The world of payment processing is huge and growing continually as new technologies and payment avenues expand. No longer are customers confined to just paying cash or credit. From using debit cards to mobile pay apps, customers are defining their purchasing preferences not only by the products that your store sells, but also the type of payments you accept. That's why selecting the right credit card processor can have a significant impact on the amount of sales you make and long-term customers you win over.
Credit and debit card networks don't interact directly with businesses of any size - they hire third-party credit card processing services through merchant account providers. The merchant account providers (also known as aggregators) then work with payment processors to handle transactions.
The actual credit card process can be confusing, especially for new business owners who are taking online payments. Here are a few terms to understand:
Merchant account providers: A merchant account provider offers your business the POS equipment and secure online payment services for your business. They take the order payment information and send it to the payment processor.
Payment processor: The payment processor is the gatekeeper between the merchant account provider and the credit card association or issuing banks. They send the order payment information for authorization and settlement.
Payment gateway: The payment gateway is an application service provider for ecommerce transactions that permits a secure interaction between the merchant account provider and payment processor. Through the payment gateway, the merchant account provider can send the order payment information to the payment processor, and then allows the payment processor to send the information to the issuing bank for denial or approval.
This process allows for all types of credit cards, debit cards, gift cards, and EBT (electronic benefit transfers) to be accomplished through a single merchant account provider. Once the payment processor receives confirmation from the issuing bank, then payments are transferred to the merchant account provider through the payment gateway and into your business accounts.
Unlike comparison shopping for the best price on a favorite product, comparing the services, fees and extras that credit card processors provide can be a difficult endeavor. Sometimes you really have to dig through the contract red tape and put the sales representative on the spot to get the right information to make the best decision. The four main factors to consider and to ask the credit card processor before selecting them:
It is the fees that can bring the most hassles to your business. Some of the typical fees you will encounter include:
Application fees: You will have to pay a fee for them to process your application.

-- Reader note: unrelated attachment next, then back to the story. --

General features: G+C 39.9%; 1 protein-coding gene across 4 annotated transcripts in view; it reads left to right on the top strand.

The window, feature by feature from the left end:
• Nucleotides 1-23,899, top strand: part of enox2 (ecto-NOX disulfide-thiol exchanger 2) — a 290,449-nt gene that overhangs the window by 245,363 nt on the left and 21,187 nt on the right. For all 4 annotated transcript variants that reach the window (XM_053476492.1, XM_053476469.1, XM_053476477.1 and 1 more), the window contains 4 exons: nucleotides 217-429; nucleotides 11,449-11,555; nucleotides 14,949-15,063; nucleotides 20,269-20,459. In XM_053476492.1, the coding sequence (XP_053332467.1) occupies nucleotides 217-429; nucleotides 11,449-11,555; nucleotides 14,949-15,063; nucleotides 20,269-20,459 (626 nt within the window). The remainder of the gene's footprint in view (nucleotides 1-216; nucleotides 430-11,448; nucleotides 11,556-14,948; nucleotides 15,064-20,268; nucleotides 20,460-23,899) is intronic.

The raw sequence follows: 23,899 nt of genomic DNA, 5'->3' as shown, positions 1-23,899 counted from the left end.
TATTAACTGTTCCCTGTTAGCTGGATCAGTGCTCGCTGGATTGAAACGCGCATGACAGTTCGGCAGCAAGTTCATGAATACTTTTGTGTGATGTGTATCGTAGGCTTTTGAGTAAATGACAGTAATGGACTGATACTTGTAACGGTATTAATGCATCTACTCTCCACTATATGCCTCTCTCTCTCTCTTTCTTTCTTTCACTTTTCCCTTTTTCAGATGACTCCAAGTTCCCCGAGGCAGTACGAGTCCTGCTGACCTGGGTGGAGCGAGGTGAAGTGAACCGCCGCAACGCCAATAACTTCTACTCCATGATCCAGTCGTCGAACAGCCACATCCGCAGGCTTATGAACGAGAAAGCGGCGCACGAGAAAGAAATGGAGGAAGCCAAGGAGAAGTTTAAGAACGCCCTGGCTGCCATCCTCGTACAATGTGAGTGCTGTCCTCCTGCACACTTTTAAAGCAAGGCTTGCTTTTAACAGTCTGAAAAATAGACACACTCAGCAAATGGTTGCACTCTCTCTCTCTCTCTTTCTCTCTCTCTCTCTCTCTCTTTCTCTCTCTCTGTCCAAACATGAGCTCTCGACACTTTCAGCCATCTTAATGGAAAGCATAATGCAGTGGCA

Setup fees: Some processors charge fees to set up their equipment.
Monthly statement fees: There may be a typical charge for the processor to mail you the statement.
Monthly gateway access fees: You can be charged for the data transaction between the issuing bank and the payment processor.
Interchange fees: An interchange fee is applied for every transaction process that is performed for your business order payments.
Monthly minimum fee: The credit card processor will collect a minimum amount of fees from your business even during the slow sales season.
While many processors will work with universal software, you still need to ensure that your ecommerce shopping cart can work with this software. You also want to look for a processor that offers options to take digital wallet payments as more people use their smartphones to make payments.
Interchange-plus pricing is the transparency offered in regards to what credit card companies charge in interchange fees. It also gives details on how much you are paying the payment processor in fees. This type of pricing allows you to keep track of expenses so you are not overcharged.
Early contract termination fees can vary widely. They may charge from a couple hundred dollars to a couple thousand dollars. Look for contracts that charge anything lower than $400 for termination.
A liquidated damages termination fee is a early contract termination process where your business may be charged the full contract's estimated amount. So if you cancel within the first few weeks or months, you may be charged for a breach of the contract and the loss of fees that the merchant account processor would have obtained.
Another red flag to watch out for are the nonqualified rates. Nonqualified rates are fees charged for certain types of transactions -- such as credit card payments a customer makes over the phone. These charges can range anywhere from 5% to 8% and can apply to a wide range of transactions. Ask the credit card processor for a sample monthly statement so you can see what itemized charges there are for transactions and can ask the right questions for greater clarity of their services.